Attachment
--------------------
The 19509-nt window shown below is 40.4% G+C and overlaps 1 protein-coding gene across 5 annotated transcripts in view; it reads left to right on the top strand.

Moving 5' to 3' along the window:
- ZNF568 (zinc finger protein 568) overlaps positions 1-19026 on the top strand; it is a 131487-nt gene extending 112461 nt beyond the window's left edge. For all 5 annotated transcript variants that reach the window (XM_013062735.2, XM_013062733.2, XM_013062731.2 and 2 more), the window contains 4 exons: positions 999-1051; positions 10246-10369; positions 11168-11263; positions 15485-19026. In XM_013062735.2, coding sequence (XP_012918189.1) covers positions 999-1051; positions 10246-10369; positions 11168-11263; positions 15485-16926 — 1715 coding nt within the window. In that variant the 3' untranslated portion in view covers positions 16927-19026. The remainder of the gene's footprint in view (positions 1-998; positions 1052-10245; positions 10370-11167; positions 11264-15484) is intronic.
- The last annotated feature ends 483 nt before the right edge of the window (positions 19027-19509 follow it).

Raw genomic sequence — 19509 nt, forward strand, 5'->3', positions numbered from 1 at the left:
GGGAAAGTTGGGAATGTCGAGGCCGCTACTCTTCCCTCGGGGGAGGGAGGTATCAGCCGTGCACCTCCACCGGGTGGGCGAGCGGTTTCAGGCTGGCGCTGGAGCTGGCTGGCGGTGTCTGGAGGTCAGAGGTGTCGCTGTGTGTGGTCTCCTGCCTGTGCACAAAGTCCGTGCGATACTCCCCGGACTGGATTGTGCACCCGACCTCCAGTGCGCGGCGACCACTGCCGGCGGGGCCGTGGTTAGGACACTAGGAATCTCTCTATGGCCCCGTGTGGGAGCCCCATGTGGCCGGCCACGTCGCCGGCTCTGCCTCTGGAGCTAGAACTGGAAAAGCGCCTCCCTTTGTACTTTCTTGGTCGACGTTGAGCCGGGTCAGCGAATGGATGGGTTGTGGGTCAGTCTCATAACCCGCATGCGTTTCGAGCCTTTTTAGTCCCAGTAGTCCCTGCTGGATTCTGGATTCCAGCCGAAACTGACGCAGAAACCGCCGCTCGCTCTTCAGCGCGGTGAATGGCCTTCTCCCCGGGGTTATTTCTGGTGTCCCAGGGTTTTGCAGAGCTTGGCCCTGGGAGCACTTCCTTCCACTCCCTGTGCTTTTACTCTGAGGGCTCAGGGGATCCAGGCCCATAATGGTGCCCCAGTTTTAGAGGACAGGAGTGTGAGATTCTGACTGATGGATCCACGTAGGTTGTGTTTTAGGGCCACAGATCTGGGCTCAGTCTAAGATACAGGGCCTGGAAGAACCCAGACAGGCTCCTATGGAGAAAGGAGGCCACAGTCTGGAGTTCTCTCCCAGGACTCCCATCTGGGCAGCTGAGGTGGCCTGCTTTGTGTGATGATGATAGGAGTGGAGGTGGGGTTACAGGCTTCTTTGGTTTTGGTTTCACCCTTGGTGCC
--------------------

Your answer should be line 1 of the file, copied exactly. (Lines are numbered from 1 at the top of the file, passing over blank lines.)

The 19509-nt window shown below is 40.4% G+C and overlaps 1 protein-coding gene across 5 annotated transcripts in view; it reads left to right on the top strand.